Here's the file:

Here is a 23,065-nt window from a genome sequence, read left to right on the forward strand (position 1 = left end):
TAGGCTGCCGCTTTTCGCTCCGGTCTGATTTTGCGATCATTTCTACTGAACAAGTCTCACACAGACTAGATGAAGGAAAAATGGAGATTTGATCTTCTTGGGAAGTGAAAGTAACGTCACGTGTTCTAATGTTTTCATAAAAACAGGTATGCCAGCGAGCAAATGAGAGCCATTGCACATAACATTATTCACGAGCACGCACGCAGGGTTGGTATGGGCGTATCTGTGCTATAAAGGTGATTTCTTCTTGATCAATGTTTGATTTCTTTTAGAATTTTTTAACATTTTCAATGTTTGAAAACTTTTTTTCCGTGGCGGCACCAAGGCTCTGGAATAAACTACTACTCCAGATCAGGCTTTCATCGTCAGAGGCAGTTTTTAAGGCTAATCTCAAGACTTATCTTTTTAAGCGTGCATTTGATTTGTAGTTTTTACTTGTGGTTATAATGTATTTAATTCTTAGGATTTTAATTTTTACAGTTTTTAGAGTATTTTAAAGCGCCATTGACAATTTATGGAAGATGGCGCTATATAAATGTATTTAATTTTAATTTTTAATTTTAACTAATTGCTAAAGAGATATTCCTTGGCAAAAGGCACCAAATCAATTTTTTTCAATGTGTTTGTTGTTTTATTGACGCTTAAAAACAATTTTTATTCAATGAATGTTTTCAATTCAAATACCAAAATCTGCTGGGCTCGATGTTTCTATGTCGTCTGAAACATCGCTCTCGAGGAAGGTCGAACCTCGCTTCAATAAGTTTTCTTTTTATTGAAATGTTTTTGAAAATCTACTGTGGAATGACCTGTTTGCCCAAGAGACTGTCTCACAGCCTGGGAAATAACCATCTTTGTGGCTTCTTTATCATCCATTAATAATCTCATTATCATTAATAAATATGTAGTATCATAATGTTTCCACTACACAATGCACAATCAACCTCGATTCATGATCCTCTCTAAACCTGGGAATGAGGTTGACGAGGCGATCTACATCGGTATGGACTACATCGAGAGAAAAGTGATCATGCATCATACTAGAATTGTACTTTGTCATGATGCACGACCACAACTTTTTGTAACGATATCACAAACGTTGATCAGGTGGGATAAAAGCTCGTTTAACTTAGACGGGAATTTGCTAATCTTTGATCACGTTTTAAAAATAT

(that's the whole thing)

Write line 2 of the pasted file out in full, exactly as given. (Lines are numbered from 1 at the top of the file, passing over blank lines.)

TAGGCTGCCGCTTTTCGCTCCGGTCTGATTTTGCGATCATTTCTACTGAACAAGTCTCACACAGACTAGATGAAGGAAAAATGGAGATTTGATCTTCTTGGGAAGTGAAAGTAACGTCACGTGTTCTAATGTTTTCATAAAAACAGGTATGCCAGCGAGCAAATGAGAGCCATTGCACATAACATTATTCACGAGCACGCACGCAGGGTTGGTATGGGCGTATCTGTGCTATAAAGGTGATTTCTTCTTGATCAATGTTTGATTTCTTTTAGAATTTTTTAACATTTTCAATGTTTGAAAACTTTTTTTCCGTGGCGGCACCAAGGCTCTGGAATAAACTACTACTCCAGATCAGGCTTTCATCGTCAGAGGCAGTTTTTAAGGCTAATCTCAAGACTTATCTTTTTAAGCGTGCATTTGATTTGTAGTTTTTACTTGTGGTTATAATGTATTTAATTCTTAGGATTTTAATTTTTACAGTTTTTAGAGTATTTTAAAGCGCCATTGACAATTTATGGAAGATGGCGCTATATAAATGTATTTAATTTTAATTTTTAATTTTAACTAATTGCTAAAGAGATATTCCTTGGCAAAAGGCACCAAATCAATTTTTTTCAATGTGTTTGTTGTTTTATTGACGCTTAAAAACAATTTTTATTCAATGAATGTTTTCAATTCAAATACCAAAATCTGCTGGGCTCGATGTTTCTATGTCGTCTGAAACATCGCTCTCGAGGAAGGTCGAACCTCGCTTCAATAAGTTTTCTTTTTATTGAAATGTTTTTGAAAATCTACTGTGGAATGACCTGTTTGCCCAAGAGACTGTCTCACAGCCTGGGAAATAACCATCTTTGTGGCTTCTTTATCATCCATTAATAATCTCATTATCATTAATAAATATGTAGTATCATAATGTTTCCACTACACAATGCACAATCAACCTCGATTCATGATCCTCTCTAAACCTGGGAATGAGGTTGACGAGGCGATCTACATCGGTATGGACTACATCGAGAGAAAAGTGATCATGCATCATACTAGAATTGTACTTTGTCATGATGCACGACCACAACTTTTTGTAACGATATCACAAACGTTGATCAGGTGGGATAAAAGCTCGTTTAACTTAGACGGGAATTTGCTAATCTTTGATCACGTTTTAAAAATAT